In this time called Thanksgiving, I think I am usually like most people: I take a moment to give thanks for my family and friends, my health, clean water, a roof over my head, and warm food in my belly. Those thoughts humble me, and they connect me back to my Creator and what is really important in this world. I love Thanksgiving for just that reason: the humble reminder.

But as I thought about my sudden burst of gratitude concerning my old nemesis, money, something struck me about my usual Thanksgiving moment of gratitude: I am letting myself off easy.

Think about it. How about much work does it take to be grateful—on a day that we get to take off of work for the specific purpose of giving thanks for our blessings—for the things that are so obviously good in your life?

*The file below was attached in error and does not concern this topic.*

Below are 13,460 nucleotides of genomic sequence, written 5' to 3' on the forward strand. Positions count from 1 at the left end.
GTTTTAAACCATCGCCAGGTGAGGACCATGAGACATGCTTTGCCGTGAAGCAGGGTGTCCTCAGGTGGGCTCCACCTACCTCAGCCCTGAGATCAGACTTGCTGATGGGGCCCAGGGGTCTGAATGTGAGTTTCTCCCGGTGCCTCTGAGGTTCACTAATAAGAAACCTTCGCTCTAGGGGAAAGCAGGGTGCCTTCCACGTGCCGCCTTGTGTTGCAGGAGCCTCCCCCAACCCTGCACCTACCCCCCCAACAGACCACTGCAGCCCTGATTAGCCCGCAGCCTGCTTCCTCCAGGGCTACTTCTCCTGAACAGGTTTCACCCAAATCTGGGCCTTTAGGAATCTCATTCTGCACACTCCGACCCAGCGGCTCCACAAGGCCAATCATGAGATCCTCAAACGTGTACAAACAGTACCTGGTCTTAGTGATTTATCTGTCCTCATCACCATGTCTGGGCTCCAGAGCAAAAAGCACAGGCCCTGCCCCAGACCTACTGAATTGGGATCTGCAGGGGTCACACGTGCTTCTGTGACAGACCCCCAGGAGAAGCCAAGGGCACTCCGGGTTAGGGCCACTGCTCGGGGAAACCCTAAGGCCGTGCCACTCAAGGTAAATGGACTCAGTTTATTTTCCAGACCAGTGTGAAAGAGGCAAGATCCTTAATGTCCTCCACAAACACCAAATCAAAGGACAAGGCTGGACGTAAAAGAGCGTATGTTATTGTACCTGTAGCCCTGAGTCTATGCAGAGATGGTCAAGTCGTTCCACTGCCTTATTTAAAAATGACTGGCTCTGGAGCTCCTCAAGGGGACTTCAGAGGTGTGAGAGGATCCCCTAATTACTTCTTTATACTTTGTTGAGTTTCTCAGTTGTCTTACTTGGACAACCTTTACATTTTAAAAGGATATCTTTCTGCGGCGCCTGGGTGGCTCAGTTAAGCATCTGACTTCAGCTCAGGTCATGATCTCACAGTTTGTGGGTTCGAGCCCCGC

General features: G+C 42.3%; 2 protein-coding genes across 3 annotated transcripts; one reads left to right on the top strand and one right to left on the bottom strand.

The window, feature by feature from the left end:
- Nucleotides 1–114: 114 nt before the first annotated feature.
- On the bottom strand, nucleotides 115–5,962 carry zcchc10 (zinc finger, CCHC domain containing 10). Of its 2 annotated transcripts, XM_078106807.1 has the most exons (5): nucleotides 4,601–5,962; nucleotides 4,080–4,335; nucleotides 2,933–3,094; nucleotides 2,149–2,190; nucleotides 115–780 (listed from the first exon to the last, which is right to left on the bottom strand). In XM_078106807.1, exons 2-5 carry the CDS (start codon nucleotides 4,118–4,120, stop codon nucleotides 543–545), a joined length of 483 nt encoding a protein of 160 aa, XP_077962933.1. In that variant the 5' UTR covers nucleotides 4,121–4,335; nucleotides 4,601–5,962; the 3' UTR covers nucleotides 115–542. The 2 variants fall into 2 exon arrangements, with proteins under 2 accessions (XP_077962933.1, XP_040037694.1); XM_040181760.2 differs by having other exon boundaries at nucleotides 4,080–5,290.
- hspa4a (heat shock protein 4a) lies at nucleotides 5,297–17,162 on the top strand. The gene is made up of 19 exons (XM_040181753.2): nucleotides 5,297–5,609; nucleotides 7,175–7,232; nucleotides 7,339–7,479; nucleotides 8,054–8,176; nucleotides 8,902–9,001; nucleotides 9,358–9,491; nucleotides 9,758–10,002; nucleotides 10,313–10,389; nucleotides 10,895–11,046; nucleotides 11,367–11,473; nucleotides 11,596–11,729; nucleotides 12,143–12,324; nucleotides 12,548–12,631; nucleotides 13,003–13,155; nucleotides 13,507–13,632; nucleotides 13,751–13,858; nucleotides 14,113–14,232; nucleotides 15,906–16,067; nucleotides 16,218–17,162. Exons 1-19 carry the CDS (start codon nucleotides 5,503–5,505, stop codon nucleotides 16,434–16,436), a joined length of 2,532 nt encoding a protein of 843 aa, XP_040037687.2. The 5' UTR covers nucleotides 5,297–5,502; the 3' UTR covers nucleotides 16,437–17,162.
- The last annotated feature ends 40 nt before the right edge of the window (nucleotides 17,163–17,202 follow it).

That’s why the money incident got my attention. Money is just not something I am used to being overwhelmed with gratitude for, or believing I have in such abundance that I should always be feeling grateful for. I really should, though, because I realize now that I do, indeed, have enough.

But I don’t always feel grateful. Instead, I worry. I gripe. I clamor for more. I get a little bitter. Those aren’t good feelings. I don’t want more of them.

I truly enjoyed the experience of feeling grateful for the money I have and that I could give some away. Of course, I am a big fan of an unexpected joy and a boost of gratitude. So, I started thinking of the other things I am most hung-up about in my little corner of the world. You know, the things I tend to complain about, fear, or be depressed by. These last couple of days, I’ve been trying to figure out how I can change those downers into things I can be grateful for. I’ve come up with a few ideas.